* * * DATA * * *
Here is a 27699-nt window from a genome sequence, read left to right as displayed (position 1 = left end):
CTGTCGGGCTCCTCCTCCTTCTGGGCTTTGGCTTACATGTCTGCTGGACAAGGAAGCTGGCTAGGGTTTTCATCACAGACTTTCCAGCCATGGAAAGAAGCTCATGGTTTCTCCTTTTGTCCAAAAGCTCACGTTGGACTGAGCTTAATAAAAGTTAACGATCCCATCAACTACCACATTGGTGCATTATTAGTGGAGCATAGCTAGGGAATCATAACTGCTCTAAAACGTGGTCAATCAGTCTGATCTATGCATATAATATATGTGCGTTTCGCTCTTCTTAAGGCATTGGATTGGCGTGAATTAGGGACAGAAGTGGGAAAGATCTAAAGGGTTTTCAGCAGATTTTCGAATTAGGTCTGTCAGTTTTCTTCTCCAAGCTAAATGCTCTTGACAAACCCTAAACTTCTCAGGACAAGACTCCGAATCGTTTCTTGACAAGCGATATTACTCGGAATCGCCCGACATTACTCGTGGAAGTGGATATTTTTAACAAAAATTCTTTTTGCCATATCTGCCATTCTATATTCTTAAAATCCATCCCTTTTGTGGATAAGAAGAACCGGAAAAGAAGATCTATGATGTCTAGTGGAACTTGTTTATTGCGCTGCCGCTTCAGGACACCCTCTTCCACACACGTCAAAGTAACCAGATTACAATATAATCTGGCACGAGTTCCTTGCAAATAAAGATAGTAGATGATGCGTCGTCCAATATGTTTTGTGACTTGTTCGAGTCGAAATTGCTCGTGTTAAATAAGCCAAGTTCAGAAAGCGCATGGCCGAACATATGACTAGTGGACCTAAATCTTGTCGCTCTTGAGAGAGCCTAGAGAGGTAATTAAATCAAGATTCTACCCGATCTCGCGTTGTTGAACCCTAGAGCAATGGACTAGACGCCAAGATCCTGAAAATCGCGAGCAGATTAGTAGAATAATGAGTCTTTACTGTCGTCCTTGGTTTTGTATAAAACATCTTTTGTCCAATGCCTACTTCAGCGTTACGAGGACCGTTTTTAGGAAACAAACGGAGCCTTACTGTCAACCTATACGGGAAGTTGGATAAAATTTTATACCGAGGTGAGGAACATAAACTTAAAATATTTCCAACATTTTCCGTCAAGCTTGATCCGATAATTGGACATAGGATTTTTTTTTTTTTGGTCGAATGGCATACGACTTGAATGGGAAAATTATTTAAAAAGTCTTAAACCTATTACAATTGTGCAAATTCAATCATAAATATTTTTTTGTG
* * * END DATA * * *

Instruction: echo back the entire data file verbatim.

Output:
Here is a 27699-nt window from a genome sequence, read left to right as displayed (position 1 = left end):
CTGTCGGGCTCCTCCTCCTTCTGGGCTTTGGCTTACATGTCTGCTGGACAAGGAAGCTGGCTAGGGTTTTCATCACAGACTTTCCAGCCATGGAAAGAAGCTCATGGTTTCTCCTTTTGTCCAAAAGCTCACGTTGGACTGAGCTTAATAAAAGTTAACGATCCCATCAACTACCACATTGGTGCATTATTAGTGGAGCATAGCTAGGGAATCATAACTGCTCTAAAACGTGGTCAATCAGTCTGATCTATGCATATAATATATGTGCGTTTCGCTCTTCTTAAGGCATTGGATTGGCGTGAATTAGGGACAGAAGTGGGAAAGATCTAAAGGGTTTTCAGCAGATTTTCGAATTAGGTCTGTCAGTTTTCTTCTCCAAGCTAAATGCTCTTGACAAACCCTAAACTTCTCAGGACAAGACTCCGAATCGTTTCTTGACAAGCGATATTACTCGGAATCGCCCGACATTACTCGTGGAAGTGGATATTTTTAACAAAAATTCTTTTTGCCATATCTGCCATTCTATATTCTTAAAATCCATCCCTTTTGTGGATAAGAAGAACCGGAAAAGAAGATCTATGATGTCTAGTGGAACTTGTTTATTGCGCTGCCGCTTCAGGACACCCTCTTCCACACACGTCAAAGTAACCAGATTACAATATAATCTGGCACGAGTTCCTTGCAAATAAAGATAGTAGATGATGCGTCGTCCAATATGTTTTGTGACTTGTTCGAGTCGAAATTGCTCGTGTTAAATAAGCCAAGTTCAGAAAGCGCATGGCCGAACATATGACTAGTGGACCTAAATCTTGTCGCTCTTGAGAGAGCCTAGAGAGGTAATTAAATCAAGATTCTACCCGATCTCGCGTTGTTGAACCCTAGAGCAATGGACTAGACGCCAAGATCCTGAAAATCGCGAGCAGATTAGTAGAATAATGAGTCTTTACTGTCGTCCTTGGTTTTGTATAAAACATCTTTTGTCCAATGCCTACTTCAGCGTTACGAGGACCGTTTTTAGGAAACAAACGGAGCCTTACTGTCAACCTATACGGGAAGTTGGATAAAATTTTATACCGAGGTGAGGAACATAAACTTAAAATATTTCCAACATTTTCCGTCAAGCTTGATCCGATAATTGGACATAGGATTTTTTTTTTTTTGGTCGAATGGCATACGACTTGAATGGGAAAATTATTTAAAAAGTCTTAAACCTATTACAATTGTGCAAATTCAATCATAAATATTTTTTTGTG